By Mason Quah
THE number of migrants making small boat crossings across the English Channel has, so far in 2021, surpassed double the number of such crossings in 2020.
The number in 2020 was already breaking records for the years before it, and coincided with a massive drop on asylum applicants by traditional ports of entry, many of which had been forced closed by the pandemic.
Whether our decision is to intercept refugee boats at sea or to wait for them to land before punting them back to France, both are equally against the terms to the 1951 refugee convention that the UK willingly signed onto (more than 20 years before our adoption into the EU).
The treaty acknowledges that refugees fleeing areas of crisis often are required to break laws in the process of reaching safety.
In this way, the treaty protects them from being punished for illegally entering a country with the intent to declare asylum seeking status.
Even when passing through another safe country first, our obligation is unchanged: The Dublin III regulation, an EU law that allowed us to deport asylum seekers to other EU countries, no longer applies to Britain as a Non-EU state.
International law, however, has a reputation for being more guidelines than binding agreement.
However poorly Britain treats refugees the country is unlikely to see political consequences for breaking something as minor as a United Nations Treaty.
Instead of looking at our legal obligations, the stronger case for allowing asylum seekers is the same one that applies to all forms of immigration.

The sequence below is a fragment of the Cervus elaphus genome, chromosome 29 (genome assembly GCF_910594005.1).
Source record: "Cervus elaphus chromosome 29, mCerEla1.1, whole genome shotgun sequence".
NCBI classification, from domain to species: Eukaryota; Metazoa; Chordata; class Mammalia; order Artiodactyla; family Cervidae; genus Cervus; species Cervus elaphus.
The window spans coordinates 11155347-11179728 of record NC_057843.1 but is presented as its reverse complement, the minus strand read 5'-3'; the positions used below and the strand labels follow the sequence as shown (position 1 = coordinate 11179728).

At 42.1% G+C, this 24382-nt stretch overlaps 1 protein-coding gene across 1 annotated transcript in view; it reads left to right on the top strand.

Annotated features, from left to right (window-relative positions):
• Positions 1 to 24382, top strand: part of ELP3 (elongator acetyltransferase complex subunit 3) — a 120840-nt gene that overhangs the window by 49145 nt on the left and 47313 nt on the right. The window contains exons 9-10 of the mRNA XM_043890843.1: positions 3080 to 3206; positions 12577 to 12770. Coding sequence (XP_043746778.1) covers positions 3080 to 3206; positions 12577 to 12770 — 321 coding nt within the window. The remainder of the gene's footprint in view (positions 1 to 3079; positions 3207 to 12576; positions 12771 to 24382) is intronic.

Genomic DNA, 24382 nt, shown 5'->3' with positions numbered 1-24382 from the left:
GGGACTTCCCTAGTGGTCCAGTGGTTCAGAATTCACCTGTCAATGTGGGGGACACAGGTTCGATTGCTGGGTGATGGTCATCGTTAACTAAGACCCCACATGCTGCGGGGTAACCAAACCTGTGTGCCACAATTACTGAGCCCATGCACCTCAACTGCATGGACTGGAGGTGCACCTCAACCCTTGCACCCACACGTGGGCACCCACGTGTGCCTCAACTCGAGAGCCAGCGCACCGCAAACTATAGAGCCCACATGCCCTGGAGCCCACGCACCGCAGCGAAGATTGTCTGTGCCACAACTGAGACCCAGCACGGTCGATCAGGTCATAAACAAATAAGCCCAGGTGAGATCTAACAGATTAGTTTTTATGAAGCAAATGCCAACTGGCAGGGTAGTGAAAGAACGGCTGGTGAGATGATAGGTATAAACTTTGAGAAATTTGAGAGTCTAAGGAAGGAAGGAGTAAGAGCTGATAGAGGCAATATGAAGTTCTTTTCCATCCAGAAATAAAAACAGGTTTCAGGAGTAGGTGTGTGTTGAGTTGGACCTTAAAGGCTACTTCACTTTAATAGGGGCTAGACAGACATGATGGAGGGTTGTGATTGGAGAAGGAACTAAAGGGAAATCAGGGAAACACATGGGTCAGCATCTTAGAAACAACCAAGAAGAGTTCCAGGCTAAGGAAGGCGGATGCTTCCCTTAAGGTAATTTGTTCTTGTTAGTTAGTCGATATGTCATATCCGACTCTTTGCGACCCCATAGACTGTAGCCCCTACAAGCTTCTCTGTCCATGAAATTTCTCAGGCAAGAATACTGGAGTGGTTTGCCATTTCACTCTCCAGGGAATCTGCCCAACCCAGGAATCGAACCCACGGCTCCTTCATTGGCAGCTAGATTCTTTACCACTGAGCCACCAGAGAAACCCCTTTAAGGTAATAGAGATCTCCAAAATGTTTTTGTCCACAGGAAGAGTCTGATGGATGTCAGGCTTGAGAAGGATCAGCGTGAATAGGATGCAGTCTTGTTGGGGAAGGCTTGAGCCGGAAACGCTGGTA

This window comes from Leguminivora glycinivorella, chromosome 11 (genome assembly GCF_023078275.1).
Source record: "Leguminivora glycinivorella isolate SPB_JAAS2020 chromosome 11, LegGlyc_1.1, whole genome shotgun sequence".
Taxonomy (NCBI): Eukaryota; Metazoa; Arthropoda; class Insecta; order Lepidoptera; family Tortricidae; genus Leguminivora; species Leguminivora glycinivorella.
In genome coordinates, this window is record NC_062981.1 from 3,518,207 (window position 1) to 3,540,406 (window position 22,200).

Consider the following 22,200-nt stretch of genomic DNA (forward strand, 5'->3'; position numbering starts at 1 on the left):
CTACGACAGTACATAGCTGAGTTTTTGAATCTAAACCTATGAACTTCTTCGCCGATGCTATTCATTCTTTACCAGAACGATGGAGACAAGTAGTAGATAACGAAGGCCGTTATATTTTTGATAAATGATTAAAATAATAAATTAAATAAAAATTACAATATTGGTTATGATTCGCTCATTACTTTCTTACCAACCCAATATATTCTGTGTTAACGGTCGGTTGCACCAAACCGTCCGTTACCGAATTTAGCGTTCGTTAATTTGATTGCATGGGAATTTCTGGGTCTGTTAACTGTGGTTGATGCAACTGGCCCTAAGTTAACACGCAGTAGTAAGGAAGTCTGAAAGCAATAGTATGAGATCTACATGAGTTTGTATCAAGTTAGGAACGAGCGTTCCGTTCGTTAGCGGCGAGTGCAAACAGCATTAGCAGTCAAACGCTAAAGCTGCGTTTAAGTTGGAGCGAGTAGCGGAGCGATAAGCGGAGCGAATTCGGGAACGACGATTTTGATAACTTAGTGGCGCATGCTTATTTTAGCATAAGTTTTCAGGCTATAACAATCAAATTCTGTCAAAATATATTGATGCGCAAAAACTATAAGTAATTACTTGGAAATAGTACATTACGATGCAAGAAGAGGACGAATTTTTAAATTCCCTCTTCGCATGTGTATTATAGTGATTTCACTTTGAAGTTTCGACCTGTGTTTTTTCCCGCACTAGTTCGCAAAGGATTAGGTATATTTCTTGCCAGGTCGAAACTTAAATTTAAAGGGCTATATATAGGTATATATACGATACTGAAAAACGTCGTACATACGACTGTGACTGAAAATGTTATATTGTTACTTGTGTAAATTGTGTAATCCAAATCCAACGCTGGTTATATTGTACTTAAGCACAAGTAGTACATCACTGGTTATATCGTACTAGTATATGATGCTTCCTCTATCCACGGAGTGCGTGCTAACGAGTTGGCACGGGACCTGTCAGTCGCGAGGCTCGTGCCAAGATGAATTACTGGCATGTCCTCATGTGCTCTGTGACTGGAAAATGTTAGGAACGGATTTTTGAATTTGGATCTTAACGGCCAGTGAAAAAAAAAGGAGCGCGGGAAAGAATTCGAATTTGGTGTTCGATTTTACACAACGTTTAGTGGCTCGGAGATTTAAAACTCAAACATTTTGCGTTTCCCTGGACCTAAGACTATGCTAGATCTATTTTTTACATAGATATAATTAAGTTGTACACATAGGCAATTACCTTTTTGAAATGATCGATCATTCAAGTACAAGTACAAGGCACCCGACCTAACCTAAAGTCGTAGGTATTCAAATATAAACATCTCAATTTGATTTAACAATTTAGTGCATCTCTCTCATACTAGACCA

It benefits British people.
The economic analysis has been consistent for years in that there are only benefits to allowing desperate, working aged people into the country who will be eternally grateful to the nation that accepted them.
Economic and business analysts have failed to find any job losses that stem from immigration, since when more people are in the workforce, the labour market creates new jobs for those people.
The most significant loss in wages found by a 2015 study were a penny-per-hour decrease for unskilled service work over a decade, a miniscule impact alongside the much larger changes produced by technological advances, tax policy and minimum wage.
Any drain they might pose to social infrastructure is nothing compared to the cost of providing medical care and education to British born children from birth to working age and is immediately outweighed by their economic contribution.
Rather than rejecting 70 per cent and handing them off to EU countries we should be competing over the right to take these people in and reaping the benefits they offer.
It’s demonstrable that we have the capacity to accept refugees because we are willing to do so as a point scoring exercise against China.
In a statement for Hong Kong Nationals seeking refugee in Britain, Prime Minister Boris Johnson said “The UK has a long and proud history of embracing those who arrive on our shores seeking the inalienable rights and freedoms denied to them in their homeland.”
The sentiment also echoed by Priti Patel, Secretary of State for the Home Department, is rather at odds with the rhetoric and actions directed towards Iraqi and Iranian refugees.
It seems the migrant crisis has an oft overlooked solution: let them in, give them jobs and collect taxes.
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